American Express balance transfer fees are $5 or 3% of the transferred amount, whichever is greater. Nearly all American Express cards that offer balance transfers charge that same 3% transfer fee, including Cash Magnet, Blue Cash Everyday, Blue Cash Preferred and Blue Business Plus. The exception is the Amex EveryDay card, which has a $0 balance transfer fee for the first 60 days. After that, Amex’s standard $5 or 3% or transfer fee would apply.
Transfer fees are a key component of a balance transfer. You can only transfer balances, including transfer fees, up to your available credit limit. Transfer fees apply to each balance that you transfer to an American Express card.
American Express balance transfer cards are at the low end of the 3%-5% transfer fee range that most issuers typically use. Discover charges a 3% fee with no set minimum. Capital One cards with 0% balance transfer APRs also have 3% transfer fees. Chase cards are at the high end of the scale with a 5% balance transfer fee, except for one notable exception. Chase Slate offers a $0 transfer fee if you request a transfer in the first 60 days after opening an account. After that, it jumps to 5% along with the other Chase balance transfer cards.
Transferring a balance to an American Express credit card should take 2-3 days, after Amex approves your transfer request. Current Amex cardholders can expect a decision within 48 hours, while it can take up to 10 days if you’re applying for a new account.
So the full process, from the time you request a balance transfer to when Amex pays your other card’s issuer and the balance shows up on your American Express card account, can take anywhere from 4 to 12 days.… read full answer
It’s different if you’re transferring a balance from an American Express credit card to a card from another issuer. The timeframes vary by credit card company. But you can check out the major issuers’ policies in WalletHub’s Balance Transfer Report.
It is possible to pay a credit card with a credit card by doing a balance transfer or a cash advance, for example, but you cannot make a credit card the regular payment method for another credit card account. Accepted payment methods for monthly credit card bills generally include bank transfers, checks, and money orders.… read full answer
You cannot consistently pay a credit card’s bill with another credit card for several reasons. For one thing, credit card companies won’t let you. Credit card transactions are also more expensive to process than bank transfers, which means accepting credit card payments would eat into credit card companies’ profit margins. Besides, if you could pay credit card bills with credit cards, it could be possible to keep shifting debt around without ever actually paying it. But with some maneuvering, there are ways to make a one-off transaction work.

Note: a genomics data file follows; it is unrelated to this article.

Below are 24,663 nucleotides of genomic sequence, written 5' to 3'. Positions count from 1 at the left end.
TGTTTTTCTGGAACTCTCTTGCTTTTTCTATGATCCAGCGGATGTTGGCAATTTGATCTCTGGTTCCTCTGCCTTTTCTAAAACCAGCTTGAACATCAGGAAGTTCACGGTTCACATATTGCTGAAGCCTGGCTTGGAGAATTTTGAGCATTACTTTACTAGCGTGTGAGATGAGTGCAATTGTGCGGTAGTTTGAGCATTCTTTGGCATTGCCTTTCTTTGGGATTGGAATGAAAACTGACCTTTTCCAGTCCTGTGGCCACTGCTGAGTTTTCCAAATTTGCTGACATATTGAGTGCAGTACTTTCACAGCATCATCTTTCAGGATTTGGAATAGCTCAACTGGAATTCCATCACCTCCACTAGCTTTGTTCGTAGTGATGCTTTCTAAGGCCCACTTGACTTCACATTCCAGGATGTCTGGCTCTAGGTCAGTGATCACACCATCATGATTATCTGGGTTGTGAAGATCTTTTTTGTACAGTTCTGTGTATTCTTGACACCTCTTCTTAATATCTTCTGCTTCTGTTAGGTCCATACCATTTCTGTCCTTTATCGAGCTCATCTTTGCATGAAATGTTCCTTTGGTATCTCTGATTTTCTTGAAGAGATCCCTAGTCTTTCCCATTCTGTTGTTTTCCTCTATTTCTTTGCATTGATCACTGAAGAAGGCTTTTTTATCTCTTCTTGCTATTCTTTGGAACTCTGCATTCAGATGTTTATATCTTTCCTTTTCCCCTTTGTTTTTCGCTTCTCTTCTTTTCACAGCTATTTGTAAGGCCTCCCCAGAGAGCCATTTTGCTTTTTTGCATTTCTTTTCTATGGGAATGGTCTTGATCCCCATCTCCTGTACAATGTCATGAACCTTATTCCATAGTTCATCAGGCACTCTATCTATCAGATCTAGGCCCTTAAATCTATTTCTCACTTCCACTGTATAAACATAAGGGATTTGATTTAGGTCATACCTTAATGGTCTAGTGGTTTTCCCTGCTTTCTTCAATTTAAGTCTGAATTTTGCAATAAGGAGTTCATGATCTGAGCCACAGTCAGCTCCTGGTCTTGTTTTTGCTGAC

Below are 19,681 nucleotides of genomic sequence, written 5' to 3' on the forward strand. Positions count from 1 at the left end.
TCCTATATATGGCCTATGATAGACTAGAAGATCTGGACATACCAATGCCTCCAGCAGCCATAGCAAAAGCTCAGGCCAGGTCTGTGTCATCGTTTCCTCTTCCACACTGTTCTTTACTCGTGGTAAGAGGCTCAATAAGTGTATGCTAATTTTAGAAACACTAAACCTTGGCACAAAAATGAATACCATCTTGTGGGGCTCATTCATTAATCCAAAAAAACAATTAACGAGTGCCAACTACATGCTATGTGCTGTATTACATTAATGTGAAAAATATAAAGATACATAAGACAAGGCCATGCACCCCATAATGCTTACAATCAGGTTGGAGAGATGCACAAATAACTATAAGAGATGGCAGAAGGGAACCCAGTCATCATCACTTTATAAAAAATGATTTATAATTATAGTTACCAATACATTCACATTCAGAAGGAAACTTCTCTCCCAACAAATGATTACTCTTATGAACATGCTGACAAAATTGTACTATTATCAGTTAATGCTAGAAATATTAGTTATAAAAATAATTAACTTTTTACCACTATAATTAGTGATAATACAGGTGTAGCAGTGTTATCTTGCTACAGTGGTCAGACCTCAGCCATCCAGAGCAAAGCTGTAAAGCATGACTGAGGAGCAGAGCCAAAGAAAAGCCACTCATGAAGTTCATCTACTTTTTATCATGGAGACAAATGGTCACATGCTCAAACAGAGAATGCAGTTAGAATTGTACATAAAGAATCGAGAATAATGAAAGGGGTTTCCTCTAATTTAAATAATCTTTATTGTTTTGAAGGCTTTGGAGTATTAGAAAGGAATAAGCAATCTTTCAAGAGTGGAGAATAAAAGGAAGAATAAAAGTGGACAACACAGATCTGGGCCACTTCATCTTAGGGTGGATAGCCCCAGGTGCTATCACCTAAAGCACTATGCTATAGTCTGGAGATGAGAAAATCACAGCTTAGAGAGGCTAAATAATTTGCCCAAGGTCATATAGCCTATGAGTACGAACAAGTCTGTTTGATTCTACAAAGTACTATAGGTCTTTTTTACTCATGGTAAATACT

4 ways you can pay a credit card with another credit card:
Do a balance transfer: If you’re unable to pay your credit card bill in full and are paying a high interest rate, you may want to consider a balance transfer. This allows you to transfer your credit card balance to a different card with better financing terms (perhaps an introductory period with a 0% APR for a set number of months). That way, you can pay off your credit card bill over time without worrying about as much interest being applied. This does amount to paying your credit card bill with a credit card, but it’s more of a one-off way to save money on interest than a viable recurring option.
Use a mobile payment service: One way to pay a credit card with another credit card is to use a mobile payment app such as PayPal or Venmo as a middleman. These apps allow you to transfer money from user to user, and you can fund them with a credit card. In other words, you could use your credit card to pay a friend or family member through the app, and they can then make your credit card payment for you or give you the money to do it yourself. You can earn rewards with this method, but there may be fees to contend with. In addition, be aware that some person-to-person credit card transactions on Venmo will show up as cash advances on Mastercard and Visa credit cards, which typically come with high fees and APRs.
Purchase a money order: Companies like MoneyGram and Western Union allow you to send money to a particular phone number or email address, or pick up cash from a physical location, and fund the transaction with a credit card. However, this is usually treated as a cash advance, which means expensive fees and interest charges would apply, in addition to the fees charged by the service.
Do a cash advance: You could take out a cash advance at an ATM, deposit the money into your checking account, and then pay your credit card bill from there. However, considering the high fees and interest rates that accompany cash advances, not to mention the low limits on such transactions, that’s unlikely to work very well. It would be a very expensive way to pay one credit card bill, let alone recurring bills over time. The same generally goes for the various other ways you can transfer money from a credit card to a bank account, too.
Despite the availability of these options, the best way to pay your credit card bills still is to set up automatic deposits from a checking or savings account. As long as you have enough money in your bank account, you won’t miss any payments.
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